April 9, 2021
The Message from IFT Keynote Speaker Phil Buchanan? Be Courageous.

By Michelle Xiarhos Curran

ECCF Communications Writer

 

Own your “nonprofitness.”

 

This was one of the critical pieces of advice nonprofit board leaders were left with at the close of the 2021 Institute for Trustees (IFT) kickoff held on Wednesday, April 8.

 

“Your organizations serve a higher purpose, a mission that is about more than what can be captured in financial statements,” said author Phil Buchanan, president of the Center for Effective Philanthropy and keynote speaker for the event.

 

This year marks Essex County Community Foundation’s 12th annual IFT – the region’s premier educational and networking conference for nonprofit board leaders – and the second time the event has been held virtually due to the COVID-19 pandemic.

 

“As difficult as it’s been, I could not be more proud of what our nonprofit sector has done to not only survive this pandemic, but to meet the moment as required by us all,” ECCF President and CEO Beth Francis told board leaders attending the kickoff.

 

The 2021 IFT – which contains two dozen virtual workshops to be held over the course of the next six weeks – is being co-hosted by Berkshire Taconic Community Foundation (BTCF), based in Western Massachusetts. This new partnership is designed to expand the impact of the conference.

 

“We’re pleased that over 120 leaders from Berkshire Taconic’s region are joining this year’s Institute and learning alongside peers from Essex County,” said Peter Taylor, president of BTCF, a fellow member of the Massachusetts Community Foundations Partnership.

 

In total, nearly 800 nonprofit leaders – more than twice the usual number of IFT participants – have registered for the conference.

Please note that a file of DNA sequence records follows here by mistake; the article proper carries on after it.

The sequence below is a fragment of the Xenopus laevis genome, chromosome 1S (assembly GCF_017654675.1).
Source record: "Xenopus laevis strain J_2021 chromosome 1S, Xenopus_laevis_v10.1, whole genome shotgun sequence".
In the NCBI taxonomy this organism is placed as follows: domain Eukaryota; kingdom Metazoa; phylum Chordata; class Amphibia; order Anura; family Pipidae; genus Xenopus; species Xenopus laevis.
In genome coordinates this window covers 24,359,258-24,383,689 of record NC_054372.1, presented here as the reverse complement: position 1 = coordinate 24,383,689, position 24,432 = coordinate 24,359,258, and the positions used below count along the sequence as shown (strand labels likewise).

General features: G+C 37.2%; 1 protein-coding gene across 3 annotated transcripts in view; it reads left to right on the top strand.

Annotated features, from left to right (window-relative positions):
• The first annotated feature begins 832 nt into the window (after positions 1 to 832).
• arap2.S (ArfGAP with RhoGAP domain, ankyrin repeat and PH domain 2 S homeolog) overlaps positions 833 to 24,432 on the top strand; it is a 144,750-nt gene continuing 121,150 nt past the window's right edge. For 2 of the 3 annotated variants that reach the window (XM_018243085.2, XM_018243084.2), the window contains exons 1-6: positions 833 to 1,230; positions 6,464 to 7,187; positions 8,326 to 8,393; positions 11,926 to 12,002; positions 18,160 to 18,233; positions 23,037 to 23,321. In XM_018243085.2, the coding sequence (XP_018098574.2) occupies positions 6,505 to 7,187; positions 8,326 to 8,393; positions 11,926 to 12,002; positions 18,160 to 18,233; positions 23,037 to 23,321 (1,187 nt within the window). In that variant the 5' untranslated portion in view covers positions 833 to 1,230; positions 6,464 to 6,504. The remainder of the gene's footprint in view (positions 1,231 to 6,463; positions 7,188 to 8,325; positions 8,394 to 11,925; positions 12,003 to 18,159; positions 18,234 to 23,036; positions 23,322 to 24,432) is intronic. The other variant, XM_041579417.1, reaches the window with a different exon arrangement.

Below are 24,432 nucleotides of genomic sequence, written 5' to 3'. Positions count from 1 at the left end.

At the kickoff, Buchanan, who spoke for about a half-hour before taking questions, talked about the irrationality of expecting nonprofits to run like businesses. He explained his frustration at the false rhetoric he often hears about the social sector – organizations spend too much on overhead or they don’t innovate – and how he seeks to counteract it in every interaction he has with donors.

 

“Thinking this way leads to missed opportunities in philanthropy,” he said.

 

Buchanan told stories of nonprofit heroes he knows – people who exude kindness, caring and an unrelenting passion in the jobs they do every day – and encouraged IFT participants to think about this aspect of the work often.

 

“These jobs take everything it takes to run an equivalent-sized business and then some. As board members, I want you – need you – to know that. And remember that,” Buchanan said.

 

Before ending his remarks with vital advice for nonprofit Board and staff, Buchanan also spoke about how he’s devoted the last 20 years of his professional life to influencing donors’ understanding of the uniquely challenging work nonprofits do so that they will support nonprofits in the ways they need to be supported. Recent research conducted by the Center for Effective Philanthropy has revealed that nonprofits: